Starting Point – Realising Different Values
The building is in front of Kugayama station, in the west part of central Tokyo. The site faces the gateway to an attractive shopping lane, opening its two sides to the public.
The area is rimmed with greenery and waterways, showing remembrances from the past, Analysis uncovered generations of water-green-people relationship under the modern cityscape.

Project Name: Kugayama South Gate Building
Studio Name: Sasaki Architecture
Project size:
953 m2
Site size: 429 m2
Completion date: 2017
Building levels: 3
Location: TOKYO, Japan
Photography: Takumi Ota

Kugayama South Gate Building by Sasaki Architecture - Sheet1
Front view ©Takumi Ota

On the other hand, the building’s plan had to provide maximum tenant area and compressed common space. Finding out how a modern commercial building could communicate with the site’s uniqueness was the starting point of the design.

Design Insight – Rebuilding Relationship with Water
The modern development of suburbs has covered the ground with concrete and transformed rivers into huge ditches. No one interacts with water like before. We miss the balance, the beauty of mother nature.

Kugayama South Gate Building by Sasaki Architecture - Sheet2
Side view ©Takumi Ota

We sought back into the natural water cycle and found one symbolic shape appearing everywhere – a tree shape. Branches, roots, veins, rivers… Tree shapes are universal solutions of nature to reach maximum area while minimizing resources and utilizing only a simple set of codes. We took that shape onto our building, not only as an icon, but as a functioning part of large-scale water cycle that will grow over time and blur the boundary between art and nature.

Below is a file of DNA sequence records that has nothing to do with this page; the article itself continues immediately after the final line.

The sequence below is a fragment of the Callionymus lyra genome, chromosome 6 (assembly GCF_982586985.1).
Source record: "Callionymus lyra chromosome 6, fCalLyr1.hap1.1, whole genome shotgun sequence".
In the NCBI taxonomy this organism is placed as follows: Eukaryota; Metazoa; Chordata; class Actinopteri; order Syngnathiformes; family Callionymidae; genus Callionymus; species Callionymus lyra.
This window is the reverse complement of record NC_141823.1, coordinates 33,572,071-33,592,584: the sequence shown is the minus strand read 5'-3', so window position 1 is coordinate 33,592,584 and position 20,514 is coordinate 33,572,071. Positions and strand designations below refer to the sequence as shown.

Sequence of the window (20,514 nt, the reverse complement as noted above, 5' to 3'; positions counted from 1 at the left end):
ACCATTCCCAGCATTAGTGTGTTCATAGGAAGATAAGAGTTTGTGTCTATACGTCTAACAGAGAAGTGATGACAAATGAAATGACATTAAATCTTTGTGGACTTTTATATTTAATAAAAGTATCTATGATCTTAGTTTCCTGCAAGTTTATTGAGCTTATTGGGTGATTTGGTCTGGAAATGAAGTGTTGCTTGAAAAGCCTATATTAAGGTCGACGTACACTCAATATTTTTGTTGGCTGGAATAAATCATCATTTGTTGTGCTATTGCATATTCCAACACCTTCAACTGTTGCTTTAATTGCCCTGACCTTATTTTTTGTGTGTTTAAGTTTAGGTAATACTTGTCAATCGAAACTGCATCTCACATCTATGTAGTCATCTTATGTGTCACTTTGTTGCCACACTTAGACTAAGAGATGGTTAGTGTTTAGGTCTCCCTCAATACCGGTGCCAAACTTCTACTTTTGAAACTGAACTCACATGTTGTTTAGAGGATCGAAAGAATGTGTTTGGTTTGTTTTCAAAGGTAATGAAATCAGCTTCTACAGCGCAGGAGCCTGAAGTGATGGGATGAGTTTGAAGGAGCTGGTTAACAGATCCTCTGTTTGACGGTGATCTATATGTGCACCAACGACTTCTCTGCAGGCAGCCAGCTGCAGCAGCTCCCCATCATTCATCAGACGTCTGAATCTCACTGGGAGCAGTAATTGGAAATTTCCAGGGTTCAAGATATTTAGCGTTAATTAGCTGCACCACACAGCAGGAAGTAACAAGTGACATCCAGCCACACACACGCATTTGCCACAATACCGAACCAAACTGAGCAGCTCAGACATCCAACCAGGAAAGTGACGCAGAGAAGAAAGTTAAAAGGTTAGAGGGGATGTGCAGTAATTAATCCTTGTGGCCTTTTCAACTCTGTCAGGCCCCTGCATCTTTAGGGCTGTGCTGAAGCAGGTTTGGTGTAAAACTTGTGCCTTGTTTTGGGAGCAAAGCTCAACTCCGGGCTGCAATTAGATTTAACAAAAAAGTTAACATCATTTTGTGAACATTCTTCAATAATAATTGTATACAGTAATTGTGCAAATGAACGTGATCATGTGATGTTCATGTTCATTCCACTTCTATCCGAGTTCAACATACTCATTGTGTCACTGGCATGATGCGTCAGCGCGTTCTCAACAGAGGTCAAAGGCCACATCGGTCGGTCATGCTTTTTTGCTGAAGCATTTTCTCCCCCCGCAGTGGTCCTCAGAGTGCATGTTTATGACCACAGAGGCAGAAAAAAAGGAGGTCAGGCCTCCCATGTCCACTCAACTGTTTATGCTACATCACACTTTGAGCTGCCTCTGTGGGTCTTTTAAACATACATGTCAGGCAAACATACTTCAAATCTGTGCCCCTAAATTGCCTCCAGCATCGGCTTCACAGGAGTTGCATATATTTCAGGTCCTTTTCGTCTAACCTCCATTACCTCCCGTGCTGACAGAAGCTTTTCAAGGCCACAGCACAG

The Design – Growing into the Town
The building’s facade is characterized by a combination of aluminum cladding panels and tree shapes. The aluminum cladding has a special luster that blends into the mature town’s ever-changing ambiance while showing prospects to the coming ages.

Kugayama South Gate Building by Sasaki Architecture - Sheet3
Rear view ©Takumi Ota

Iconic tree shapes work as rainwater drain, support for plants, and as lighting. These shapes provide multiple routes for rainwater drainage to minimize roof slab height. Rainwater flows along the H beams into the basement reservoir, reused in the building like irrigation, then penetrates the ground until it reaches the river. By openly showing the rainwater in a symbolic shape of the natural water cycle, we strongly visualize how the building works as an integral part of that cycle. Town’s people will now be able to enjoy rainwater again.

The tree shapes will evolve over the years as the plants grow over them. In time the building will be a continuous part of the town’s greenery. These shapes will also present tenant activity in green frames. We expect to see the changes this experiment will bring to the townscape.

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